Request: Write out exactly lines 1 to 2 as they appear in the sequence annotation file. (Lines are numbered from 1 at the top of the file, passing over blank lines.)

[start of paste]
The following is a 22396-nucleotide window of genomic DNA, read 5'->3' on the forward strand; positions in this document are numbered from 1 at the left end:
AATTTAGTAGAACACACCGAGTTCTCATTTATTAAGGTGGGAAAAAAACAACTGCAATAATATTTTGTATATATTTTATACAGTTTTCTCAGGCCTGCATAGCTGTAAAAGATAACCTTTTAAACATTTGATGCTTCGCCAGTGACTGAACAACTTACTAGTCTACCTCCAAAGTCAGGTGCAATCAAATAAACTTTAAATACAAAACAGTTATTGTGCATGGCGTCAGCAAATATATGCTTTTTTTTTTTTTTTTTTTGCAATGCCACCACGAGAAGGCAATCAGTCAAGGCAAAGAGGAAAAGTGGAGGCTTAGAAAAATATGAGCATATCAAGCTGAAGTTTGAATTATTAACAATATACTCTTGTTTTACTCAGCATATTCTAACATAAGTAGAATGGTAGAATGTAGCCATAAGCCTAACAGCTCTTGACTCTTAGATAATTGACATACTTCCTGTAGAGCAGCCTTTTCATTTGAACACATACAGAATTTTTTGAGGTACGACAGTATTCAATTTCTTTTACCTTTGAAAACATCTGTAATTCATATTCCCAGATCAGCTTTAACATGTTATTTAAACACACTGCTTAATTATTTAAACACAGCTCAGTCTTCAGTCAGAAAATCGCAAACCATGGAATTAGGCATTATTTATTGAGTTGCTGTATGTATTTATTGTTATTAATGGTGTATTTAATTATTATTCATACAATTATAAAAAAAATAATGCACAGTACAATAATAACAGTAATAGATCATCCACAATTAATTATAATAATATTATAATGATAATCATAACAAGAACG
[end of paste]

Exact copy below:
The following is a 22396-nucleotide window of genomic DNA, read 5'->3' on the forward strand; positions in this document are numbered from 1 at the left end:
AATTTAGTAGAACACACCGAGTTCTCATTTATTAAGGTGGGAAAAAAACAACTGCAATAATATTTTGTATATATTTTATACAGTTTTCTCAGGCCTGCATAGCTGTAAAAGATAACCTTTTAAACATTTGATGCTTCGCCAGTGACTGAACAACTTACTAGTCTACCTCCAAAGTCAGGTGCAATCAAATAAACTTTAAATACAAAACAGTTATTGTGCATGGCGTCAGCAAATATATGCTTTTTTTTTTTTTTTTTTTGCAATGCCACCACGAGAAGGCAATCAGTCAAGGCAAAGAGGAAAAGTGGAGGCTTAGAAAAATATGAGCATATCAAGCTGAAGTTTGAATTATTAACAATATACTCTTGTTTTACTCAGCATATTCTAACATAAGTAGAATGGTAGAATGTAGCCATAAGCCTAACAGCTCTTGACTCTTAGATAATTGACATACTTCCTGTAGAGCAGCCTTTTCATTTGAACACATACAGAATTTTTTGAGGTACGACAGTATTCAATTTCTTTTACCTTTGAAAACATCTGTAATTCATATTCCCAGATCAGCTTTAACATGTTATTTAAACACACTGCTTAATTATTTAAACACAGCTCAGTCTTCAGTCAGAAAATCGCAAACCATGGAATTAGGCATTATTTATTGAGTTGCTGTATGTATTTATTGTTATTAATGGTGTATTTAATTATTATTCATACAATTATAAAAAAAATAATGCACAGTACAATAATAACAGTAATAGATCATCCACAATTAATTATAATAATATTATAATGATAATCATAACAAGAACG